Edge and Fog Computing: differences and similarities
15 March 2021
Fog computing and edge computing are often confused, probably due to the similarity of the functionalities they offer in terms of data processing and data sending to analytical platforms located close to the data source (e.g. sensors on machinery, wearables, various types of devices on assets to be monitored and controlled).
Both technologies can help organizations reduce their reliance on cloud-based platforms to analyze data, which often leads to latency issues with negative impacts particularly in use cases where closed-loop control is expected, typical of Smart Building, Health, Industry, to get closer to a data-driven approach that allows it to take faster decisions. In this perspective, in line with the increase in computation stress on Cloud systems within the networks, we will see the decentralization of the selected processing to be implemented on or near (at the edge) of the IoT field sensors collecting data.
Fog and edge computing architectures therefore reduce the amount of data that must be sent and received from remote servers on the cloud and facilitate the immediate use of the data on which it is necessary to operate processing often within milliseconds or tens of milliseconds from the collection. The main difference between fog and edge computing is where the processing of that data occurs.
In Edge Computing, the data are processed on the same devices (if they have enough computational capability), or on the “IoT gateways”, i.e. Edge Computers connected to the devices in the local network.
In Fog Computing solutions, instead, the data processing activities take place on a network of computing elements (hub, node, router, edge computer, smart device or gateway): the microprocessors on IoT gateways, or on edge computers or personal computers, connected to the LAN, which constitute the fog nodes of the LAN, which could be physically far from the sensors and actuators.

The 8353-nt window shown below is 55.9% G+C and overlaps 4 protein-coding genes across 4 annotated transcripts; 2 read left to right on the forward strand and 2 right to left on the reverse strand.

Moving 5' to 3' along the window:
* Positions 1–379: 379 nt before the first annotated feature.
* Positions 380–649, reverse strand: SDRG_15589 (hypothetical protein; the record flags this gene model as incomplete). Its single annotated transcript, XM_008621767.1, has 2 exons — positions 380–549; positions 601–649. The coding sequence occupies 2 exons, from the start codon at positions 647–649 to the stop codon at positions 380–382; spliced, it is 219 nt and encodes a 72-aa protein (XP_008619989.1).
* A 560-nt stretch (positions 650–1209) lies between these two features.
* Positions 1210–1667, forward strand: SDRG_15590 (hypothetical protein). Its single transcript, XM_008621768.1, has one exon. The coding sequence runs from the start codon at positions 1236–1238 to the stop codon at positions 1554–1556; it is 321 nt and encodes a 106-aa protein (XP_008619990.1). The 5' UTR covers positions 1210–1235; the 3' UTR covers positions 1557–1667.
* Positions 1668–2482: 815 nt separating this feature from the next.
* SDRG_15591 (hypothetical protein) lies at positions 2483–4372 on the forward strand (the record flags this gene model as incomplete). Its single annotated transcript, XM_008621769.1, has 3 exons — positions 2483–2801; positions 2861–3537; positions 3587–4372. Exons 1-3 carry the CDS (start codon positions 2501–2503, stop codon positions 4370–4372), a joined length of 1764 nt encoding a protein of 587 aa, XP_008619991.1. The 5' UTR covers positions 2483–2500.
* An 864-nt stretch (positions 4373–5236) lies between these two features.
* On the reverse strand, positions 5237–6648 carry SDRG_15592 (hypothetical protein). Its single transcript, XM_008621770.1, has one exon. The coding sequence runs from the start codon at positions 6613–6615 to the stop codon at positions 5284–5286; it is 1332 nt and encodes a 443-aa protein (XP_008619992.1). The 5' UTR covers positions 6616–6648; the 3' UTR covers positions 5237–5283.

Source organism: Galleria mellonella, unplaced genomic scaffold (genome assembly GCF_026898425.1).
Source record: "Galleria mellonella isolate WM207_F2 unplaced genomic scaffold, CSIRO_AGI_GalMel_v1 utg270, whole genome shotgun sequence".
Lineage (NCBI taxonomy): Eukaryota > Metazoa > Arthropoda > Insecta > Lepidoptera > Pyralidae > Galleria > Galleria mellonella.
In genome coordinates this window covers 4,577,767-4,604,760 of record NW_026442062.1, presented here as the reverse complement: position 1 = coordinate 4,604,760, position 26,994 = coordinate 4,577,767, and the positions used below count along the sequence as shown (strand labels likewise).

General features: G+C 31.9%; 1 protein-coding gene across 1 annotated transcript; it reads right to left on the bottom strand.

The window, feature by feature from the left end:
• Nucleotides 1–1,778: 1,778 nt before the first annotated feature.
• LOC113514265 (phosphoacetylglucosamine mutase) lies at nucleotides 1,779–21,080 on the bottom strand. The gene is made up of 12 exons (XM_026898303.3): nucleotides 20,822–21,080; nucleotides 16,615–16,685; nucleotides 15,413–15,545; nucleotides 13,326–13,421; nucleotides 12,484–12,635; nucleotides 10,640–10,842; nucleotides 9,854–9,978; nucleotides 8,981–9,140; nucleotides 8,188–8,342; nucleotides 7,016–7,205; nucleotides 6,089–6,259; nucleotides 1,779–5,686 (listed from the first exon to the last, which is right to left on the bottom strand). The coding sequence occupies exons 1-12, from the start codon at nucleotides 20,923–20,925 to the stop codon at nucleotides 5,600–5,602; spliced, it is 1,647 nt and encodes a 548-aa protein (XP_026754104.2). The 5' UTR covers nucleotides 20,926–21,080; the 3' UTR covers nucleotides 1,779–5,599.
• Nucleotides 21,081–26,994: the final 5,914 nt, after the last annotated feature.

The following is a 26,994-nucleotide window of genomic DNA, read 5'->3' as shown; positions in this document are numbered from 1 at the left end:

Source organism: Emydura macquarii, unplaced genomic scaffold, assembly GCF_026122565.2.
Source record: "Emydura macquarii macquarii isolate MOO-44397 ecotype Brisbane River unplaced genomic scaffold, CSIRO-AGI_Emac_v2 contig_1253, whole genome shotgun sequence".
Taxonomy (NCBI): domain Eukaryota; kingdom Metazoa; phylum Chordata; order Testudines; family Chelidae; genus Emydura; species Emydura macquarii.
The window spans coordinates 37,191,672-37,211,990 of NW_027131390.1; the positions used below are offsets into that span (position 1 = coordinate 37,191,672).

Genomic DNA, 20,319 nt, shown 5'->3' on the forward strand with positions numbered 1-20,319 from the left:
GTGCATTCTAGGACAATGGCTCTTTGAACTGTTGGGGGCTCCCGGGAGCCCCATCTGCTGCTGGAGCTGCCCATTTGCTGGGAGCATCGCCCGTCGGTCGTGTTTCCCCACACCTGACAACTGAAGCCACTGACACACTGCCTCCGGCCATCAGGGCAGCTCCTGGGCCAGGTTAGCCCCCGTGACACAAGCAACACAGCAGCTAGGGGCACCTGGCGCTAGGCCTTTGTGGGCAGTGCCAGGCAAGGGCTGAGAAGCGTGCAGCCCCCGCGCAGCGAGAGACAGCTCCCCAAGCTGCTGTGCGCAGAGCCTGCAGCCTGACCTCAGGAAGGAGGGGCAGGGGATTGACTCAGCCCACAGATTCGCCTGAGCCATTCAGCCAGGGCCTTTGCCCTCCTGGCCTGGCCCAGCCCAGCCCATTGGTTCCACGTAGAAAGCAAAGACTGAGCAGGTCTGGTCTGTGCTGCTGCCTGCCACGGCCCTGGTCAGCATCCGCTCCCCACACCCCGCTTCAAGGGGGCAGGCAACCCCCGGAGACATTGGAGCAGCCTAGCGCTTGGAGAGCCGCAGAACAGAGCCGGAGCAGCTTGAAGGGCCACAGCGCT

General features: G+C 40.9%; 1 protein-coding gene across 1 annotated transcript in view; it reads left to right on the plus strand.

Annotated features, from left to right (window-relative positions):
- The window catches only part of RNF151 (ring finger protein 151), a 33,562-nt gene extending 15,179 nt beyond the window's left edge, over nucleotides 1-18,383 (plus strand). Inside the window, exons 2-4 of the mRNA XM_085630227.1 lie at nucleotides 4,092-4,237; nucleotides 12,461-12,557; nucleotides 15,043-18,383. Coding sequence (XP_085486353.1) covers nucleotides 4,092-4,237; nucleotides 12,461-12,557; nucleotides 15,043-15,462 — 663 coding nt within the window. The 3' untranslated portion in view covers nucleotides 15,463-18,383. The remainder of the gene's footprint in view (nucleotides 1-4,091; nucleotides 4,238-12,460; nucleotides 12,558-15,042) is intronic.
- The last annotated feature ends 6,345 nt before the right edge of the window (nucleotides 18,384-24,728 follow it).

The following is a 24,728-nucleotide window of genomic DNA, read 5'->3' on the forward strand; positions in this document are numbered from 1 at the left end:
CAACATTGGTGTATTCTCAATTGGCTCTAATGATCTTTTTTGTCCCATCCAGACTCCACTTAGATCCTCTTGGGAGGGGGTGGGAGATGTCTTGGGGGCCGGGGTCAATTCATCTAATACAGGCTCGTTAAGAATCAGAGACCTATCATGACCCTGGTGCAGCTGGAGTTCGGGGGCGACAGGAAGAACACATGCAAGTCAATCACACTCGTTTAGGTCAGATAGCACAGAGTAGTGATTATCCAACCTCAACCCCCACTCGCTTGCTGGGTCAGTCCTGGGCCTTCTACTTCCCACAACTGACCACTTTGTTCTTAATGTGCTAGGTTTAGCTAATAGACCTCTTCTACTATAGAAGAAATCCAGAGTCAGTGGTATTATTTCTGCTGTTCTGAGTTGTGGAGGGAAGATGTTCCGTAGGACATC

In addition, usually the “fog” paradigm prefers “open” technologies while the more flexible “edge” paradigm usually uses both “open” and “proprietary/licensed” technologies. From risk analysis point of view, edge computing could be preferable to fog computing as it potentially contains fewer elements in which a failure could occur. In fact, in the “fog” architecture each sensor or device within the network must be programmed to determine what kind of information should be stored and processed locally and what should be sent to the cloud for further processing and/or storage.
However, the difference is not so pronunced, so both Edge and Fog Computing approaches allow lower latency than Cloud computing and therefore are more suitable for the rapid analysis required in real-time or near-time applications. Cloud computing instead, offers superior and advanced processing capabilities, superior processing power and storage capacity and therefore is the most suitable technology for complex and in-depth long-term data analysis. Another important difference relates to internet use and security: cloud computing requires 24/7 Internet access, while the other two can work offline. Therefore, fog and edge computing are best suited for use cases where IoT sensors may not have seamless connectivity to the Internet. Regarding the security issue, since the data is distributed between the nodes (Fog computing) or in the device itself (Edge computing), it is more difficult to manipulate them -despite the centralized cloud system – but on the other hand, the use of cloud computing is preferred in case security policies are implemented on a single data repository (instead of multiple repositories distributed in the network).
Thanks to the use of different data centers and small devices, the probability that a violation interrupts the entire network is reduced.
Studies reveal that more than 50% of U.S. companies consider rapid and accurate data collection and analysis to be an essential aspect of their strategy, so it seems unlikely that this is just a passing fad.
Statistics also show that the market for edge computing services is set to increase by 50% in the next year, especially with the rise of AI technology that requires fast machine learning. Currently, about 10% of data is collected and processed outside of conventional cloud computing methods. However, a study by Gartner predicts that by 2025, about 75% of data will be processed outside the cloud.
The global edge computing market by region covers 5 major geographic regions, namely, North America, Asia Pacific (APAC), Europe, Middle East and Africa (MEA), and Latin America. Companies that want to ensure a high level of competitiveness will necessarily reinvent the way they do business: the versatility and scalability of edge computing is perfectly suited to both start-ups and established companies, regardless of the type of company. It is well known that collecting, processing and analyzing data is a crucial success factor for companies, small, medium or large.